DUI Law Questions

Tennessee DUI Law Questions

Reported by Will Carr

Hamilton County’s Assistant District Attorney says Tennessee does not
have a provision for a D.U.I. offender who has more than four offenses.
This comes after a Chattanooga man was charged with his 8th d-u-i this
past weekend.

The former president of Hamilton County’s Mother’s Against Drunk
Drivers says there is only one way to deal with re-peat D.U.I.

“They need to be locked up. There are laws that will do that. We just
have to do our part,” Jim Herman says.

Herman is the former president of Hamilton County’s M.A.D.D, and he
says people who have been charged multiple times for D.U.I. should be
prosecuted to the fullest extent of the law.

This comes after Donald Lowery was charged with his eighth D.U.I.
Saturday night. Lowery hit two un-occupied cars on Dodson Avenue
including a 2004 Saturn.

“You know I think there are plenty of law right there, we just need to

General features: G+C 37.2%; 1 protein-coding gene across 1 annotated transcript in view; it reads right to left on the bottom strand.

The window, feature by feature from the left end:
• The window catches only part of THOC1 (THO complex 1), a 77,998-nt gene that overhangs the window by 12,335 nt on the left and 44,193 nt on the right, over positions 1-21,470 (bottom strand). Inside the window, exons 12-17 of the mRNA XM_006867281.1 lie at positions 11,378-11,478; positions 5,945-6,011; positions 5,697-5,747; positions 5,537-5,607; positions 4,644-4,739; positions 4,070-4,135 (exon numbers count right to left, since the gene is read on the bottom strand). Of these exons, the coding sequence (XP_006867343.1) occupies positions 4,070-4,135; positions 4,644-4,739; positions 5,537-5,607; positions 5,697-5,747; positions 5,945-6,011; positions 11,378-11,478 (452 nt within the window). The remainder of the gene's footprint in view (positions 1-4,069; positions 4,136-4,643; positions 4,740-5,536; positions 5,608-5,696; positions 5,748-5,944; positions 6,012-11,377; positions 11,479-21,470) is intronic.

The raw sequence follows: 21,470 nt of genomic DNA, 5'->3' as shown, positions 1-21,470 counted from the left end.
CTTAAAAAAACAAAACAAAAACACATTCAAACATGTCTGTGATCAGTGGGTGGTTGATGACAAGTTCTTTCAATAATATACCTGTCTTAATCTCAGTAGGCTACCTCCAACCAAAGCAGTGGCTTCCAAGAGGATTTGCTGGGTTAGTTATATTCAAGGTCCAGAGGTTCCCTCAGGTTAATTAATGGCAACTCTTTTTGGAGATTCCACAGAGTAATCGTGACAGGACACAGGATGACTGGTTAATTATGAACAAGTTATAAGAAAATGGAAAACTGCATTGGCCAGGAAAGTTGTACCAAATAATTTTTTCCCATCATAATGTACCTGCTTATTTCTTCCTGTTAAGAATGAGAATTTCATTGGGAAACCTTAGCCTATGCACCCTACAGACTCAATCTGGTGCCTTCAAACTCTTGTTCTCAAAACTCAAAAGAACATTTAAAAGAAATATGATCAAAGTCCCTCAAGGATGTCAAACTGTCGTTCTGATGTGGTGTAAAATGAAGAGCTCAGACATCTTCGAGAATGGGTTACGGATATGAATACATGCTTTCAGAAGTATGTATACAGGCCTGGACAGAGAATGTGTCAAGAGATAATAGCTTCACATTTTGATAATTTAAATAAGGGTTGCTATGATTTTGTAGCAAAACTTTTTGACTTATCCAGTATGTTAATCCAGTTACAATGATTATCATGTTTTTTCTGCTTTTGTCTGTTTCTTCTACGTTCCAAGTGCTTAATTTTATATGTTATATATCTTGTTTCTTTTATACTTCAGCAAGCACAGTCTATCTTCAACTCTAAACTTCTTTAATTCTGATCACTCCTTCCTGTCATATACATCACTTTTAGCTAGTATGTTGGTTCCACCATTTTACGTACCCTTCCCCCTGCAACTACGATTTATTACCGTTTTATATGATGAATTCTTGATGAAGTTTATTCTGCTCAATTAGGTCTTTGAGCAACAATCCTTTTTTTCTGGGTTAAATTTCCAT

enforce those laws,” Herman says.

Assistant District Attorney Jay Woods says they’re doing everything
possible to prosecute D.U.I. offenders.

“We are eager to make sure that offenders such as this eighth offender
aren’t continuing to endanger the public,” Woods says.

Right now a first time D.U.I. offender receives a misdemeanor, a
mandatory 24 hours in jail, and a suspended driver’s license for a

The second offense has a minimum of 45 days in jail and a driver’s
license suspension of two years.

A third offense carries a minimum 120 days of jail time and a driver’s
license suspension of three to ten years.

A fourth offense turns into a felony conviction and jail time of at
least 150 consecutive days.

“After that a fifth offender still has the same minimum 150 days to
serve. Sixth, seventh, eighth the minimum is still 150 days to serve,”
Woods says.

So no matter how many offenses the minimum remains the same as a four
time offender. “We need a minimum sentence that addresses a multiple
offender who continues to pick up D.U.I.’s after he’s become a felon,”
Woods says.

Right now its up to the judge and the prosecutor’s discretion on how
to deal with offenders who have more than four D.U.I.’s. And Woods says a
package is going in front of legislature this year that will deal with
repeat offenders.

Source: http://www.wrcbtv.com

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